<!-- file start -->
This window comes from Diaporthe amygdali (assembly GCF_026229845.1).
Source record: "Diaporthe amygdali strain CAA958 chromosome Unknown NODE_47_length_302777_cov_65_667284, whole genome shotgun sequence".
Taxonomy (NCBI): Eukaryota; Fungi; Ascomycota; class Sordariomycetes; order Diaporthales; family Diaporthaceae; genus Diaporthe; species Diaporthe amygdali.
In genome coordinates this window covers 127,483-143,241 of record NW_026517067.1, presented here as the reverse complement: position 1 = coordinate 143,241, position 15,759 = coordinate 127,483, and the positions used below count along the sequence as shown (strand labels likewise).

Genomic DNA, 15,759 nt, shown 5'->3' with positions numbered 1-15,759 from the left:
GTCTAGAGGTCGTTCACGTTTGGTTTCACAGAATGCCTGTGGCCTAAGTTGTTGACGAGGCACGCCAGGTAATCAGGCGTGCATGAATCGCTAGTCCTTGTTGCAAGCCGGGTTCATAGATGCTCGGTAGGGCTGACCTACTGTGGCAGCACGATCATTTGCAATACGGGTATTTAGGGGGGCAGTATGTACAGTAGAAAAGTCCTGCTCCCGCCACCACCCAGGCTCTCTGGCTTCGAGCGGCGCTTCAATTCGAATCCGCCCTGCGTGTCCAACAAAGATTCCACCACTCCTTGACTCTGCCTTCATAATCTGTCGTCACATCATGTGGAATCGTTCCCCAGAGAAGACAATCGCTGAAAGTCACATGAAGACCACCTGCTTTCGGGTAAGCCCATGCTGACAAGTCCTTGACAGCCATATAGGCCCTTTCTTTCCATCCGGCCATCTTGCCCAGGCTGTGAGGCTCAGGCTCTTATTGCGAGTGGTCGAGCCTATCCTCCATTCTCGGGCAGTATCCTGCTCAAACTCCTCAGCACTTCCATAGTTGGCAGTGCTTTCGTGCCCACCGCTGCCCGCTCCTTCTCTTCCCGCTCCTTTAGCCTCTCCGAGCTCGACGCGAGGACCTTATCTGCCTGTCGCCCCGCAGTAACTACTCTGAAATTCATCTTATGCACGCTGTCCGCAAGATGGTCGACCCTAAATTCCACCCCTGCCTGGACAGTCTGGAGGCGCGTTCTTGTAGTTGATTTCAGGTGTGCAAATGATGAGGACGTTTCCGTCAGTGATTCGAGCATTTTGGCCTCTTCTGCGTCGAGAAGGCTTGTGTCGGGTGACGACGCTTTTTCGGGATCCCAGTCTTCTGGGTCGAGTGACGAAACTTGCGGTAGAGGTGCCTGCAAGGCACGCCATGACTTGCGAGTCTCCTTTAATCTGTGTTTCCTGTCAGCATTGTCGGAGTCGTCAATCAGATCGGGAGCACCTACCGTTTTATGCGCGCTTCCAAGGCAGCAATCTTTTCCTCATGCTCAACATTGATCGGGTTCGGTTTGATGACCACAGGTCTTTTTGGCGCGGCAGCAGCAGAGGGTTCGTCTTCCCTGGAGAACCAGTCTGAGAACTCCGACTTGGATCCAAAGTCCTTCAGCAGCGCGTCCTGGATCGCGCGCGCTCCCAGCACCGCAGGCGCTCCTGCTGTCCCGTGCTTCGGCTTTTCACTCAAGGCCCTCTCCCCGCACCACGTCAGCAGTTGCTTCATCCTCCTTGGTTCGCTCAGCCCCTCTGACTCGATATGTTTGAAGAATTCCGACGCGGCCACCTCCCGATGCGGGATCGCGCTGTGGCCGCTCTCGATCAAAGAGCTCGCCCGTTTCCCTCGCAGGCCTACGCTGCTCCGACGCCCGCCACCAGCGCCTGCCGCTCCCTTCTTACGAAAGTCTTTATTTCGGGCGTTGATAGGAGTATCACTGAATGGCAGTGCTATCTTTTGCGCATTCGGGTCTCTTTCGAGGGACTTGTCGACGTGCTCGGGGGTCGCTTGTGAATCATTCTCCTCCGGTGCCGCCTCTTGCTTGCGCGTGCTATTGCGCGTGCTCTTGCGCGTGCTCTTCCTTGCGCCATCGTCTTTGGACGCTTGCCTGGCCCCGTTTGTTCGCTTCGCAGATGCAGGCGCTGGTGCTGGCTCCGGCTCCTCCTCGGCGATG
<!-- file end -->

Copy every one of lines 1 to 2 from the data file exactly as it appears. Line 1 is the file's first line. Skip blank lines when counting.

This window comes from Diaporthe amygdali (assembly GCF_026229845.1).
Source record: "Diaporthe amygdali strain CAA958 chromosome Unknown NODE_47_length_302777_cov_65_667284, whole genome shotgun sequence".